Choosing a top 10 list of photos at the end of every year never seems to be easy for me. It might be better categorized as a list of favourites as my choices do not always remain the same over time. I’ve made many photos this year I am proud of, and I think illustrate improvements over my photography from previous years (always a good thing). The exercise of choosing a list of only 10 photos is difficult, but I think it is a task that is well worthwhile – and I always enjoy being a part of Jim Goldstein’s annual Your Best Photos project. I have to ask myself what I like about my images, what I don’t, and which is a stronger representation of certain categories or locations I photographed during the year. Choosing images for my yearly Calendar is the start of this task, but at the very least I still have to weed out two images from that pile.

   So in no specific order: My top 10 Photographs of 2013!

eureka falls and silverhope creek in the skagit valley
Eureka Falls and Silverhope Creek in the Skagit Valley

(Hope, British Columbia)

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Nanaimo Harbour Sunset

The Freighter Geiranger in Nanaimo Harbour at sunset – Nanaimo, British Columbia, Canada

sunset in nanaimo harbour with the freighter Geiranger

Freighter Geiranger anchored in Nanaimo Harbour at Sunset

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   I made this photo from Biggs Park (near Jack Point) in Nanaimo, British Columbia a few months ago. I hadn’t really intended on photographing a freighter, but it dominated many of my intended compositions at the time. So I embraced what was there, and made the above sunset photo.

   When processing this photo I was curious what sort of cargo this freighter might be carrying. It seems this boat is a “general cargo” carrier, but I found something even more interesting when looking for this information. Apparently a lot of marine vessels can be tracked online and the Geiranger is no different. When I discovered this site it had left Nanaimo and was in China, but now it seems to be up in Kitimat, BC. This is all probably more interesting if you know someone on the crew, however.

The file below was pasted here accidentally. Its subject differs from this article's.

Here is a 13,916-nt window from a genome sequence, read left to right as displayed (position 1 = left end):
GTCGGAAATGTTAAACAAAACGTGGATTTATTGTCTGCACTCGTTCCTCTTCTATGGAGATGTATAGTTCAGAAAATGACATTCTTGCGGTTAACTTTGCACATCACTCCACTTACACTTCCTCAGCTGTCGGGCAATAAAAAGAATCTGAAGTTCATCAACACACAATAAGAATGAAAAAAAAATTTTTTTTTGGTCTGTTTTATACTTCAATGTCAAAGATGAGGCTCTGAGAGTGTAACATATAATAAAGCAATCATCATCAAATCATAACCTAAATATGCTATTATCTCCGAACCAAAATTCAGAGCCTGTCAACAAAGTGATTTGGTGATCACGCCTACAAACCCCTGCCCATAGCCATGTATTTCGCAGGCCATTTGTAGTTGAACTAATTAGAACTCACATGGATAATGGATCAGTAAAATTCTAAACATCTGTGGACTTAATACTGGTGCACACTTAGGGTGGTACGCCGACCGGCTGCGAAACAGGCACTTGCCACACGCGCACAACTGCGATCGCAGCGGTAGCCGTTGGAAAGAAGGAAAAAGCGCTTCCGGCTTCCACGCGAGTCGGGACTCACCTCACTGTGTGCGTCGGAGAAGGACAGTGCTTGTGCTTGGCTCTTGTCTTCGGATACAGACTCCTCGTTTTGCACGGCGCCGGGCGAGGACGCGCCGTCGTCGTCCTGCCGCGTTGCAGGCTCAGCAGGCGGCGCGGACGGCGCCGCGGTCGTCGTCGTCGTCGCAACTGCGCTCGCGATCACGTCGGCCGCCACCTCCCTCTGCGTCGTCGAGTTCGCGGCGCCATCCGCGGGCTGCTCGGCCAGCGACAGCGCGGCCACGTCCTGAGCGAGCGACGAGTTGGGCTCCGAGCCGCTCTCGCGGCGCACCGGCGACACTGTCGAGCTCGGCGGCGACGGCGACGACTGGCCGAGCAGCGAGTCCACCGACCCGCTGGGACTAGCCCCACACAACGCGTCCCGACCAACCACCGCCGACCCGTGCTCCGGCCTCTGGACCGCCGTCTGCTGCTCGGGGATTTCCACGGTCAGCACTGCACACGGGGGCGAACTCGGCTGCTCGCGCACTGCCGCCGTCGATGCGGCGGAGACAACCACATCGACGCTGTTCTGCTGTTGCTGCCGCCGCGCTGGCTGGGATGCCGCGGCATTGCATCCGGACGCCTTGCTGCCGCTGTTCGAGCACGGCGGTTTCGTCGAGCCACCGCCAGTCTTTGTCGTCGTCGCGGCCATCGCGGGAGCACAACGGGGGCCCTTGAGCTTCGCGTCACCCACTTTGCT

Invasive Species: Yellow Flag Iris

   Not all pretty photos show pretty things: an invasive Yellow Flag Iris (Iris pseudacorus) growing by the Millstone River at Bowen Park in Nanaimo, British Columbia, Canada

yellow flag iris growing by millstone river at bowen park in nanaimo, british columbia

Yellow Flag Iris and the Millstone River (Purchase)

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   Many regions have invasive plant species that have been “released” purposely by people or have escaped from gardens. These invasives often spread into areas where they force out native species and otherwise change the ecology of the area. Many are familiar with the spread of English Ivy through Metro Vancouver forests and Scotch Broom (Cytisus scoparius) on Vancouver Island.

   The Yellow Flag Iris (Iris pseudacorus) is also an invasive species, and is native to Europe, western Asia, and northwest Africa. This photo shows a flowering Yellow Flag Iris on the banks of the Millstone River in Nanaimo, British Columbia. While this is one individual plant the species can spread and cover entire wetlands and completely displace native species. Due to continued popularity in garden centers Yellow Flag Iris has spread widely on Vancouver Island, Metro Vancouver and the Fraser Valley, and even into the Okanagan and Kootenay regions of British Columbia.

   If you grow some of these in your backyard, it may be a good idea to destroy them to avoid further environmental damage.

Chase River Falls in Colliery Dam Park

Chase River Falls in Colliery Dam Park in Nanaimo, British Columbia, Canada

chase river falls in colliery dam park in nanaimo british columbia canada

Chase River Falls in Nanaimo (Purchase)

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   I had already walked around Colliery Dam Park in Nanaimo on two separate occasions before someone asked me if I had seen the waterfall. I had thought they meant the two spillway waterfalls from each of the two dams in the park, but apparently there was a natural waterfall just a minute or two walk from where I stood. I am rather fortunate that this was pointed out to me, as research of the area and my own exploration had failed to discover Chase River Falls.

   Another reason I feel I was fortunate to be pointed to these falls at that time is that Colliery Dam Park itself will largely cease to exist due to removal of the two small dams. This will create large holes where the two small lakes now sit. I do not know if access to the Chase River Falls will change, but either way, strolling through a nice forest next to a lake is certainly more picturesque when compared to a construction site or open pit.

See more of my Waterfall Pictures.